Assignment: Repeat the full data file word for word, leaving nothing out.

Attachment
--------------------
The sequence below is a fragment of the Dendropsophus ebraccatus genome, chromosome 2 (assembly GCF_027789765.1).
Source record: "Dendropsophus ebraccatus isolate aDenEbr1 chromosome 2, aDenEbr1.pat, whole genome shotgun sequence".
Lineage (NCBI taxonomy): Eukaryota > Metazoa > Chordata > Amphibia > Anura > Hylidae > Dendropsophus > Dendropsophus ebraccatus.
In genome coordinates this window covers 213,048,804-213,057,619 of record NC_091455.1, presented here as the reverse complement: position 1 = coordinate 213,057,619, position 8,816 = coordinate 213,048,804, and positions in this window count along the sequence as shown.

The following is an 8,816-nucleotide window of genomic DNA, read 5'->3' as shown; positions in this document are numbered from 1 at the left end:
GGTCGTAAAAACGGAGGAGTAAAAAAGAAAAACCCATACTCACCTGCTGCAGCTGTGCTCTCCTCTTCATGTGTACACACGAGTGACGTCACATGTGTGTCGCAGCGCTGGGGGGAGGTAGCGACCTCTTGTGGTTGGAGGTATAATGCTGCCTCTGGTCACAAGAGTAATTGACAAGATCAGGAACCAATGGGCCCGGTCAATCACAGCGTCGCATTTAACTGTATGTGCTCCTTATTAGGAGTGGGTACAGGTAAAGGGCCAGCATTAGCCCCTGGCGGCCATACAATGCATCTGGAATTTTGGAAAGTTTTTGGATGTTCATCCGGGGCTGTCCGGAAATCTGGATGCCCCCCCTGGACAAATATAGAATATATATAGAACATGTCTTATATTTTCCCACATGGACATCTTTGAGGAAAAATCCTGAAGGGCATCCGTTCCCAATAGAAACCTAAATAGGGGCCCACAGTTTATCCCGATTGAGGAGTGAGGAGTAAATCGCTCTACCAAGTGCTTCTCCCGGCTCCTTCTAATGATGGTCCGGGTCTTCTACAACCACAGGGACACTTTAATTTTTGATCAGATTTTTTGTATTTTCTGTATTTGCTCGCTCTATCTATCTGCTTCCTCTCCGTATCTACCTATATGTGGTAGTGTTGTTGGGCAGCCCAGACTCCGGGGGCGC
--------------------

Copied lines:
The sequence below is a fragment of the Dendropsophus ebraccatus genome, chromosome 2 (assembly GCF_027789765.1).
Source record: "Dendropsophus ebraccatus isolate aDenEbr1 chromosome 2, aDenEbr1.pat, whole genome shotgun sequence".
Lineage (NCBI taxonomy): Eukaryota > Metazoa > Chordata > Amphibia > Anura > Hylidae > Dendropsophus > Dendropsophus ebraccatus.
In genome coordinates this window covers 213,048,804-213,057,619 of record NC_091455.1, presented here as the reverse complement: position 1 = coordinate 213,057,619, position 8,816 = coordinate 213,048,804, and positions in this window count along the sequence as shown.

The following is an 8,816-nucleotide window of genomic DNA, read 5'->3' as shown; positions in this document are numbered from 1 at the left end:
GGTCGTAAAAACGGAGGAGTAAAAAAGAAAAACCCATACTCACCTGCTGCAGCTGTGCTCTCCTCTTCATGTGTACACACGAGTGACGTCACATGTGTGTCGCAGCGCTGGGGGGAGGTAGCGACCTCTTGTGGTTGGAGGTATAATGCTGCCTCTGGTCACAAGAGTAATTGACAAGATCAGGAACCAATGGGCCCGGTCAATCACAGCGTCGCATTTAACTGTATGTGCTCCTTATTAGGAGTGGGTACAGGTAAAGGGCCAGCATTAGCCCCTGGCGGCCATACAATGCATCTGGAATTTTGGAAAGTTTTTGGATGTTCATCCGGGGCTGTCCGGAAATCTGGATGCCCCCCCTGGACAAATATAGAATATATATAGAACATGTCTTATATTTTCCCACATGGACATCTTTGAGGAAAAATCCTGAAGGGCATCCGTTCCCAATAGAAACCTAAATAGGGGCCCACAGTTTATCCCGATTGAGGAGTGAGGAGTAAATCGCTCTACCAAGTGCTTCTCCCGGCTCCTTCTAATGATGGTCCGGGTCTTCTACAACCACAGGGACACTTTAATTTTTGATCAGATTTTTTGTATTTTCTGTATTTGCTCGCTCTATCTATCTGCTTCCTCTCCGTATCTACCTATATGTGGTAGTGTTGTTGGGCAGCCCAGACTCCGGGGGCGC